I also still don't know how this defends the assertion that such an approach is dishonest.

1. I’m not “privately and fallibly” choosing defining anything; I’m merely stating some historical facts about what the early Christian Church (as is universally acknowledged) believed.

Then what infallible document, issued by the Roman Catholic denomination, are you drawing your list from?

3. What “other councils” are you referring to?

I'm referring to the fact that you've somehow concluded that certain councils (and synods) in church history truly represent the beliefs of the Church universal. Since you seem familiar with church history, you should be aware of the fact that more councils convened than what have become to be accepted as "universal" (and by this I read binding) by your denomination, let alone other denominations. So how do you decide which councils are truly representative? As it stands, you seem to simply select those that agree with your private interpretations of Scripture and history, and then claim that these councils represent the universal Church. But claims are not arguments.

Bro, the “evidence” is, well, evident! I mean, there’s not even a trace of this “internal witness” stuff anywhere in the Father’s writings or in the pronouncements of early Church's council’s. It just couldn't be more unhistorical!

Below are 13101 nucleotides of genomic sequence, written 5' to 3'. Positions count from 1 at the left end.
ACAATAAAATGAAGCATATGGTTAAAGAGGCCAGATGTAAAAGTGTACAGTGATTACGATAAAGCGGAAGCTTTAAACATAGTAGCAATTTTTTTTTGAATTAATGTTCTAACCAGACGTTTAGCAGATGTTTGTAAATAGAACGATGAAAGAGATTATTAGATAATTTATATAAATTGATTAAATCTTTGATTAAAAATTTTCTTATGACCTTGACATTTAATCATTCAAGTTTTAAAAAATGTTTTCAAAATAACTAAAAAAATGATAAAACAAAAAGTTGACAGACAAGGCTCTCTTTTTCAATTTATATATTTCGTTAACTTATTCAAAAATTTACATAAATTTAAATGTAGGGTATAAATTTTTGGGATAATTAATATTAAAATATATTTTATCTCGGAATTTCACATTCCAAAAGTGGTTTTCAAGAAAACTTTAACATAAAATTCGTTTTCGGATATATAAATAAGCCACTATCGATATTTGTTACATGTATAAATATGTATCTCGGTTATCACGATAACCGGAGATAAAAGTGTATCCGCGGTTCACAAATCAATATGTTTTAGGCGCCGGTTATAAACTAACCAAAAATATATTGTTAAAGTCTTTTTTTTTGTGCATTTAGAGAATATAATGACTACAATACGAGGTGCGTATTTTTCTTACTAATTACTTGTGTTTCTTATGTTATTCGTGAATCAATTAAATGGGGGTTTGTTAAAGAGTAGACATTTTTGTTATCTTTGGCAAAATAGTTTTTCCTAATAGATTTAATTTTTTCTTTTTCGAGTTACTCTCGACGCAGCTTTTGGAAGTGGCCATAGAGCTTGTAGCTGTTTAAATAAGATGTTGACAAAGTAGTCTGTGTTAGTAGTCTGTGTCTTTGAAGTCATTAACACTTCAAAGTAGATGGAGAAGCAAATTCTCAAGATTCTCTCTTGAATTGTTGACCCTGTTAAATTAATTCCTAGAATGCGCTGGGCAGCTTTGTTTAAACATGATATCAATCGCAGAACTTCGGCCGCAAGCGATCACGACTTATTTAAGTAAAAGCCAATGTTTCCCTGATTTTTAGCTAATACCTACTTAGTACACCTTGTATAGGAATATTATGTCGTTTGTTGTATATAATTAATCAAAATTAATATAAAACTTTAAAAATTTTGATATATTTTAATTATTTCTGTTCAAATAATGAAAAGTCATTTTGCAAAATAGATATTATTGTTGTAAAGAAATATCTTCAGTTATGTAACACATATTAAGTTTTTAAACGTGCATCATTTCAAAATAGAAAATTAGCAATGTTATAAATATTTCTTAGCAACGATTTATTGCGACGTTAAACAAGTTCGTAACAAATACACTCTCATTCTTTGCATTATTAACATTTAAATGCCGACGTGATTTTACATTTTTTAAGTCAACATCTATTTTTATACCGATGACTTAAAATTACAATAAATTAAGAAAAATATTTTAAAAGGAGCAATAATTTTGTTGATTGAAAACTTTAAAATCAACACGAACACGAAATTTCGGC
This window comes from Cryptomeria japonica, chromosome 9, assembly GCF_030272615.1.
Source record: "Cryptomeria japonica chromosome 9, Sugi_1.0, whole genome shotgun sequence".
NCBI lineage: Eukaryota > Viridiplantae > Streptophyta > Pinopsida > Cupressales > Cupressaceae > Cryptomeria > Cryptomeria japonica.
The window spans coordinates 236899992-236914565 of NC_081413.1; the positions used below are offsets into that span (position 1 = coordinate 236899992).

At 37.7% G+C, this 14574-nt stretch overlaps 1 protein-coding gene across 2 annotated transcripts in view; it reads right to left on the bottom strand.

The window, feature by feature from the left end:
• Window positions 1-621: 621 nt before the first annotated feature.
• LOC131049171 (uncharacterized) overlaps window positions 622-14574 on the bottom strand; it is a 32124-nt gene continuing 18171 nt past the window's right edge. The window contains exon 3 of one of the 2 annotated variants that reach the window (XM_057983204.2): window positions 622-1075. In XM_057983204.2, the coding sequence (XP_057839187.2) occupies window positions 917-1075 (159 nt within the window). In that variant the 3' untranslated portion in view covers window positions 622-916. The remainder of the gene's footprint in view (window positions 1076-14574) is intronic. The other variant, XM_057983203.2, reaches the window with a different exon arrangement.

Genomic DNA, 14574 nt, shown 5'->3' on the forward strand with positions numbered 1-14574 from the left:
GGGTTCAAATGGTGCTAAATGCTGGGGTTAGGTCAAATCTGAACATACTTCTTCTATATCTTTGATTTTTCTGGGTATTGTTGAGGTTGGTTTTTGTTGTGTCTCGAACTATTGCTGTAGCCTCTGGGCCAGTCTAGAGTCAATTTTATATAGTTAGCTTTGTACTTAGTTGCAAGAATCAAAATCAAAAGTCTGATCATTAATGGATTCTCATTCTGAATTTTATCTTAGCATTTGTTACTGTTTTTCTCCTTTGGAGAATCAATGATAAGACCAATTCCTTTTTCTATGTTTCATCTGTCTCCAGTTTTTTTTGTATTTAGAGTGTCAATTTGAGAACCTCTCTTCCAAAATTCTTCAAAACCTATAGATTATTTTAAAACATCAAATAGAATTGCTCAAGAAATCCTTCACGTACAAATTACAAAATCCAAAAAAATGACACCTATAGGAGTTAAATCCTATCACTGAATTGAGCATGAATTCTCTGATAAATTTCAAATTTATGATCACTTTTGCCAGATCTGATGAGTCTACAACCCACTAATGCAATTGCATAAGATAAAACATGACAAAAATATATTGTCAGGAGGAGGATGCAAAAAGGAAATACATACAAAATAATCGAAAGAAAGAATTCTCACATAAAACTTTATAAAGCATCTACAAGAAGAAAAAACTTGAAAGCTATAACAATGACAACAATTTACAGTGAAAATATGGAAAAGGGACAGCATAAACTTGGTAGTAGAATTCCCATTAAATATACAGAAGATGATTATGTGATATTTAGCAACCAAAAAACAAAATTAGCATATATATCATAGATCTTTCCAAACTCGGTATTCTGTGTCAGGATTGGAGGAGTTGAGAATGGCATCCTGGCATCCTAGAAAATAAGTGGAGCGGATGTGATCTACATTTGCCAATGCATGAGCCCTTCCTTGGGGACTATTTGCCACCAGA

You made a positive assertion, that the Church has operated in some manner with respect to the ministry of the Holy Spirit. Now you've reduced your position to merely saying the Protestant position is not present in church history. Those are quite different. If you feel no need to provide positive proof for your position, then I will feel free to do the same.

There's no evidence for either Mary's immaculate conception or her assumption into heaven for the first few centuries of church history, but that doesn't ever seem to stop Roman Catholics from asserting that it's dogmatically true.

I'm not saying a case couldn't be made from the church fathers. But I'm not really under any obligation to do so when Rome feels free to force its members to believe doctrines that only begin to appear centuries into church history.

Even more significantly for our discussion however, is that there’s not a trace of it in Scripture either! It is utterly unscriptural as well!

If you think so, then feel free to respond to some of the treatments of this concept by Protestant scholars and apologists. I don't have the time this weekend (or interest) to lay out a Scriptural case given the scope of Whitaker and Stapleton's discussion.

Ben M said...
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Ben M said...

Matthew,

The question at hand is whether they are legitimate and how you would establish such a thing.

Do believe there are any legitimate councils?

… the Old Testament has a variety of examples of prophets being the lone voice of God over and against large groups of false prophets. And the New Testament has the Apostles, part of a tiny, rebellious and radical sect, standing up to the established religious authorities.